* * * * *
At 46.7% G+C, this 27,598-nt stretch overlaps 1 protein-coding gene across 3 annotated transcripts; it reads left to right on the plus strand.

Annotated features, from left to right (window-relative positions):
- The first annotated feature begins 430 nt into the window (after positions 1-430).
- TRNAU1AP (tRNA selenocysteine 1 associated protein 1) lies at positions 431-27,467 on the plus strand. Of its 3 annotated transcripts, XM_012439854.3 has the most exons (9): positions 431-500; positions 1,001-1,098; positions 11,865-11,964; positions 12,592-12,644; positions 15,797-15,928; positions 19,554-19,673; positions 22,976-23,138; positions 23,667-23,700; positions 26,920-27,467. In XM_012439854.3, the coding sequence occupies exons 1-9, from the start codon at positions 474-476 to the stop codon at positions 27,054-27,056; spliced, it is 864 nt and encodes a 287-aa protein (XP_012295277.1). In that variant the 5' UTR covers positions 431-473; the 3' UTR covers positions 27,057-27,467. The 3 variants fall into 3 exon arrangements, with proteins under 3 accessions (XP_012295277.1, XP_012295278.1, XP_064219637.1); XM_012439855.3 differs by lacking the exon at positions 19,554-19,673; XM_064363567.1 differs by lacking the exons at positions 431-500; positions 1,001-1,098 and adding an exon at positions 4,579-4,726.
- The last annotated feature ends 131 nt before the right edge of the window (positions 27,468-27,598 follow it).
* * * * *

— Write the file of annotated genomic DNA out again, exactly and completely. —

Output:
At 46.7% G+C, this 27,598-nt stretch overlaps 1 protein-coding gene across 3 annotated transcripts; it reads left to right on the plus strand.

Annotated features, from left to right (window-relative positions):
- The first annotated feature begins 430 nt into the window (after positions 1-430).
- TRNAU1AP (tRNA selenocysteine 1 associated protein 1) lies at positions 431-27,467 on the plus strand. Of its 3 annotated transcripts, XM_012439854.3 has the most exons (9): positions 431-500; positions 1,001-1,098; positions 11,865-11,964; positions 12,592-12,644; positions 15,797-15,928; positions 19,554-19,673; positions 22,976-23,138; positions 23,667-23,700; positions 26,920-27,467. In XM_012439854.3, the coding sequence occupies exons 1-9, from the start codon at positions 474-476 to the stop codon at positions 27,054-27,056; spliced, it is 864 nt and encodes a 287-aa protein (XP_012295277.1). In that variant the 5' UTR covers positions 431-473; the 3' UTR covers positions 27,057-27,467. The 3 variants fall into 3 exon arrangements, with proteins under 3 accessions (XP_012295277.1, XP_012295278.1, XP_064219637.1); XM_012439855.3 differs by lacking the exon at positions 19,554-19,673; XM_064363567.1 differs by lacking the exons at positions 431-500; positions 1,001-1,098 and adding an exon at positions 4,579-4,726.
- The last annotated feature ends 131 nt before the right edge of the window (positions 27,468-27,598 follow it).